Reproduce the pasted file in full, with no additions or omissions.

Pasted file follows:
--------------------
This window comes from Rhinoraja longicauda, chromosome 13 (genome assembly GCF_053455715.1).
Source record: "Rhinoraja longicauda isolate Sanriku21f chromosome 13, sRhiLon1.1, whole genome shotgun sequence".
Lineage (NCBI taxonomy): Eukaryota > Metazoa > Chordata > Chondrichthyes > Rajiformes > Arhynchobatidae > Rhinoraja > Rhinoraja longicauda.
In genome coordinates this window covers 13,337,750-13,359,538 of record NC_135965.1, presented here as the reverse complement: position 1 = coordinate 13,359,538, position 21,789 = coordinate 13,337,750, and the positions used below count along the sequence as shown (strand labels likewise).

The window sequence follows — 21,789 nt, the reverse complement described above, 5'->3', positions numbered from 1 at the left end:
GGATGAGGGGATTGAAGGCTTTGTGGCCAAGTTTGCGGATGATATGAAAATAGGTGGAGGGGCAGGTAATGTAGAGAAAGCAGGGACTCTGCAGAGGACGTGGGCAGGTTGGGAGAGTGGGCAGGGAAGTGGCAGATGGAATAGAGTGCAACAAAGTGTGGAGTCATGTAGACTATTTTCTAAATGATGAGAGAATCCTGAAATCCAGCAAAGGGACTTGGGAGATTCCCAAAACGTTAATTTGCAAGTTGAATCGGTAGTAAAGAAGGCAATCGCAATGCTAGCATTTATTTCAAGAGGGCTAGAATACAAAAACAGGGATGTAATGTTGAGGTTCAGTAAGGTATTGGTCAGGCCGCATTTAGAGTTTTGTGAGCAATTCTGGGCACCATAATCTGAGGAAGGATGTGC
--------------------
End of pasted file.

This window comes from Rhinoraja longicauda, chromosome 13 (genome assembly GCF_053455715.1).
Source record: "Rhinoraja longicauda isolate Sanriku21f chromosome 13, sRhiLon1.1, whole genome shotgun sequence".
Lineage (NCBI taxonomy): Eukaryota > Metazoa > Chordata > Chondrichthyes > Rajiformes > Arhynchobatidae > Rhinoraja > Rhinoraja longicauda.
In genome coordinates this window covers 13,337,750-13,359,538 of record NC_135965.1, presented here as the reverse complement: position 1 = coordinate 13,359,538, position 21,789 = coordinate 13,337,750, and the positions used below count along the sequence as shown (strand labels likewise).

The window sequence follows — 21,789 nt, the reverse complement described above, 5'->3', positions numbered from 1 at the left end:
GGATGAGGGGATTGAAGGCTTTGTGGCCAAGTTTGCGGATGATATGAAAATAGGTGGAGGGGCAGGTAATGTAGAGAAAGCAGGGACTCTGCAGAGGACGTGGGCAGGTTGGGAGAGTGGGCAGGGAAGTGGCAGATGGAATAGAGTGCAACAAAGTGTGGAGTCATGTAGACTATTTTCTAAATGATGAGAGAATCCTGAAATCCAGCAAAGGGACTTGGGAGATTCCCAAAACGTTAATTTGCAAGTTGAATCGGTAGTAAAGAAGGCAATCGCAATGCTAGCATTTATTTCAAGAGGGCTAGAATACAAAAACAGGGATGTAATGTTGAGGTTCAGTAAGGTATTGGTCAGGCCGCATTTAGAGTTTTGTGAGCAATTCTGGGCACCATAATCTGAGGAAGGATGTGC